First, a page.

Below we see Jeish al-Muhajireen wal-Ansar’s top shar’i “Mu’tasim Billah al-Madani” rebut the arguments of defected shar’i “Abu Azzam al-Najdi.” Mu’tasim Billah’s response is itself enlightening, insofar as it provides a window into how jihadists understand intra-rebel dynamics and their own legitimacy.
Since his defection to ISIS, former Jeish al-Muhajireen wal-Ansar shar’i Abu Azzam has continued to appeal to other jihadists to join him in what he argues is ISIS’s successful, coherent experiment of Islamic governance. He has emphasized ISIS’s most visible achievements, e.g., the implementation of the hudoud, a set of Islamic criminal punishments. He has also denigrated the dysfunction of rebel-held areas and the fact that “sincere” – that is, jihadist – fighters are sent to the fronts to be chewed up while crooks and agents of the West plot to undermine them.
Mu’tasim Billah answers by pointing to jihadists’ preferred model of Islamic law being implemented across northern Syria. In sharp contrast with the alarm of many inside and outside Syria over ISIS’s videotaped stoning of an allegedly adulterous woman in eastern Hama earlier this week, Mu’tasim Billah’s first example of God’s will being done is a stoning in Saraqeb (Idlib). He also provides a sort of map of northern jihadist areas of control, including many areas now administered by the Jabhat al-Nusrah-linked Dar al-Qadaa (Judiciary).
All of these examples flag a shift within Syria’s jihadist camp, one that seems driven by an evolving Jabhat al-Nusrah (also known as al-Qaeda in the Levant). Nusrah had previously adhered to a sort of jihadist minimalism, at least temporarily declining to implement harsh social codes like the hudoud and backing consensual structures that met a minimum level of Islamic legitimacy, such as the Aleppo Shari’ah Commission. Now, in a seeming attempt to shore up its own credibility and to retain the loyalty of jihadists who might otherwise defect to ISIS, Nusrah has been behaving more and more like circa-2013 ISIS. Nusrah is now engaging some less-reputable nationalist brigades with the same sort of sharp-elbows approach ISIS used in summer and fall of last year. It’s also begun to adopt a similar fast-forward approach to law and governance that is, arguably, religiously unsound in wartime.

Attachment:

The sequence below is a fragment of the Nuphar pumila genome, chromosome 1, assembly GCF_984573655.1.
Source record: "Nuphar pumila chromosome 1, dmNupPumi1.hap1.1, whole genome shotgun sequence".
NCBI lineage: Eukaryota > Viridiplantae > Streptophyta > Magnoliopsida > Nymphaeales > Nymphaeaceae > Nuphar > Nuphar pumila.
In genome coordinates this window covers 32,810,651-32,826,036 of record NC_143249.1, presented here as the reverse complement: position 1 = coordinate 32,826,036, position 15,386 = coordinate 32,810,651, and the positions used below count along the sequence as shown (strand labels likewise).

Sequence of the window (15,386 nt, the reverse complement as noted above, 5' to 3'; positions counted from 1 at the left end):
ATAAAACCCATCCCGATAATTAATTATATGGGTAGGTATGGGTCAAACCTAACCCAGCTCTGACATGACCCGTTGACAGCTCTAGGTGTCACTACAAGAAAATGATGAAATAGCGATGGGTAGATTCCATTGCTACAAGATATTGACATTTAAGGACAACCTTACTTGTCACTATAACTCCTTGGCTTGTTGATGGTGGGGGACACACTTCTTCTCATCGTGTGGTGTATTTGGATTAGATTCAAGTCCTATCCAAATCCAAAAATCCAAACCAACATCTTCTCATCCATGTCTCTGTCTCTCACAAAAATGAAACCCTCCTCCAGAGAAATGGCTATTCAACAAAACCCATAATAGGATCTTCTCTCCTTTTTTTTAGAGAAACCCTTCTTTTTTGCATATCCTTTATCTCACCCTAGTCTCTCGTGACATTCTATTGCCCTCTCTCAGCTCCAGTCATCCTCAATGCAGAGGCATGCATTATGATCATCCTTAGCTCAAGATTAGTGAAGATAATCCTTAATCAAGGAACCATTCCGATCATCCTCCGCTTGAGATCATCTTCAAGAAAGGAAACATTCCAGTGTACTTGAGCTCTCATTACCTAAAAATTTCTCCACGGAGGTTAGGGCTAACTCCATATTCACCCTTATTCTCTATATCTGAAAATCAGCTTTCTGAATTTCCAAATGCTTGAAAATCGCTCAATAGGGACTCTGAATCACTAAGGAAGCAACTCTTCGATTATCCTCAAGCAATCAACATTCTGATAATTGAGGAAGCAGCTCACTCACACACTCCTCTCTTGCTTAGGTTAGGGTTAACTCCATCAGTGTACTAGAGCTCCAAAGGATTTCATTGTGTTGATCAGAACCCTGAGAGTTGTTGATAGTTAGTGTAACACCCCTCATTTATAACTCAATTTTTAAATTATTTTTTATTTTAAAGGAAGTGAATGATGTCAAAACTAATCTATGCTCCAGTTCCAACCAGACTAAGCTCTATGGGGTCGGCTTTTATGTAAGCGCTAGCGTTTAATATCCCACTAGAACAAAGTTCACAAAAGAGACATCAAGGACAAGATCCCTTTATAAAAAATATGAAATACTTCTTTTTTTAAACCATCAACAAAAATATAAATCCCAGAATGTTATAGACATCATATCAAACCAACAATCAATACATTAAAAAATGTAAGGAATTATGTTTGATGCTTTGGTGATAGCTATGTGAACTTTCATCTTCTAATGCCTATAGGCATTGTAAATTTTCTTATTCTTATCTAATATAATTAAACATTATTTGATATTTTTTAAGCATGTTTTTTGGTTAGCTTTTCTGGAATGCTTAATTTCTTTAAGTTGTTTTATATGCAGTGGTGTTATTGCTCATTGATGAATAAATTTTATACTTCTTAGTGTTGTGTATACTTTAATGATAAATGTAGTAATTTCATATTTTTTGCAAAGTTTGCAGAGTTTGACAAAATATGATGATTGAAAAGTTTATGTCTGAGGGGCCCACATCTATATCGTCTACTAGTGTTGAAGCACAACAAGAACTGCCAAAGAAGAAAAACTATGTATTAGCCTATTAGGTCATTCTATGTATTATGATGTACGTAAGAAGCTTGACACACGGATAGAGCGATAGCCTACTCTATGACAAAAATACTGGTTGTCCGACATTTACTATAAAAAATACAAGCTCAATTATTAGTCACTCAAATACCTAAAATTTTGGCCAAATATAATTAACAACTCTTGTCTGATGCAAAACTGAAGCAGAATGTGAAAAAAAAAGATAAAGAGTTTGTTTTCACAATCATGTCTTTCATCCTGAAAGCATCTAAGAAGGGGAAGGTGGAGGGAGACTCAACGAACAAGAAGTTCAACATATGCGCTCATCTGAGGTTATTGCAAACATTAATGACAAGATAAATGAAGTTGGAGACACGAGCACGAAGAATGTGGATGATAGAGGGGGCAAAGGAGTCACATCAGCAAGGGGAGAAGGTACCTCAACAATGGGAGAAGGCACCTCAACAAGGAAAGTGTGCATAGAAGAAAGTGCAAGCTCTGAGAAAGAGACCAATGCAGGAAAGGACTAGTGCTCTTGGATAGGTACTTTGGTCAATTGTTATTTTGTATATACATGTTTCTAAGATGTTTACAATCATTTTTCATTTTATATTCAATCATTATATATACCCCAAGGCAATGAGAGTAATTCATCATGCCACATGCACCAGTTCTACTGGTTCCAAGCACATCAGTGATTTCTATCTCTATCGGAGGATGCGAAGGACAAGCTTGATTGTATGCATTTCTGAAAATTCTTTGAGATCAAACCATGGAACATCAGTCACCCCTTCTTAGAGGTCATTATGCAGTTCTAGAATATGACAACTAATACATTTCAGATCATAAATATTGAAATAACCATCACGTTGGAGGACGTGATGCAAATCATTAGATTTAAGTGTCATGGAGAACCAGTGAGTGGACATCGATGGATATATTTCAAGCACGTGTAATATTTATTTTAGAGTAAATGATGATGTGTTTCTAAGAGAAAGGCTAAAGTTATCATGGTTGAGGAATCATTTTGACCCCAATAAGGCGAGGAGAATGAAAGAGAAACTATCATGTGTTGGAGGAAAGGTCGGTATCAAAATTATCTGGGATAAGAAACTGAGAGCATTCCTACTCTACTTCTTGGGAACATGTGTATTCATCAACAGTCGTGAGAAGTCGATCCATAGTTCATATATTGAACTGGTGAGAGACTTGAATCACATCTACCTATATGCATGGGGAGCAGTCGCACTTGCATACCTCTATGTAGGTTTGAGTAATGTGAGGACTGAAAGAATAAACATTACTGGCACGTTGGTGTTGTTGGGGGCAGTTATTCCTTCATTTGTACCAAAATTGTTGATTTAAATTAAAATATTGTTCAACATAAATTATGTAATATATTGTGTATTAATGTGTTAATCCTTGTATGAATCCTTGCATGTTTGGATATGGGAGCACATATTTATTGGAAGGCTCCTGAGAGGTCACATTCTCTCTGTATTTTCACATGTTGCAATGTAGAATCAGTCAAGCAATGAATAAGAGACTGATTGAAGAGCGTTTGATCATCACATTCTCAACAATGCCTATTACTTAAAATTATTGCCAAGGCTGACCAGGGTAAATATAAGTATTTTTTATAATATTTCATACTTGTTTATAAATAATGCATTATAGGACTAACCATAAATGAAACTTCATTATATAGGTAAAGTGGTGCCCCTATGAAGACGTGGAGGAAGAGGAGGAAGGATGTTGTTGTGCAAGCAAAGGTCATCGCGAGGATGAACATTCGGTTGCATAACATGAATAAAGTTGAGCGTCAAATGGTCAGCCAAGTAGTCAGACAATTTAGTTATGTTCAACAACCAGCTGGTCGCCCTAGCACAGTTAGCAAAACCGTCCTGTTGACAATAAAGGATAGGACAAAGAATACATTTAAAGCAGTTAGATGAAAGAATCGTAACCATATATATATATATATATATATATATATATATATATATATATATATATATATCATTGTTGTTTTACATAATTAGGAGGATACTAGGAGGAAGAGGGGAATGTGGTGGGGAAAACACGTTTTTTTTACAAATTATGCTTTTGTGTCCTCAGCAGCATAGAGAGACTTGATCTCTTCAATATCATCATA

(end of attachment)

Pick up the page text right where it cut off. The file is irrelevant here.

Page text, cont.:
Despite warnings from jihadist reformers like Nusrah’s Abu Mariyah al-Qahtani about the need for jihadist groups to purge “ghulaat” (extremists) from their ranks, Nusrah and other groups seem to have responded to ISIS’s ideological threat by becoming more like ISIS – catering to their own most extreme members by competing to implement Islamic rule here and now. That’s why we see Mu’tasim Billah mustering these examples when arguing with Abu Azzam; in an intra-jihadist argument, stonings are a badge of pride.
(Also of note: That the areas Mu’tasim Billah says are either under jihadist control or that of jihadists’ nationalist rebel frenemies like Jamal Ma’rouf are so discombobulated geographically is just further evidence of what a patchwork things are in the rebel north.)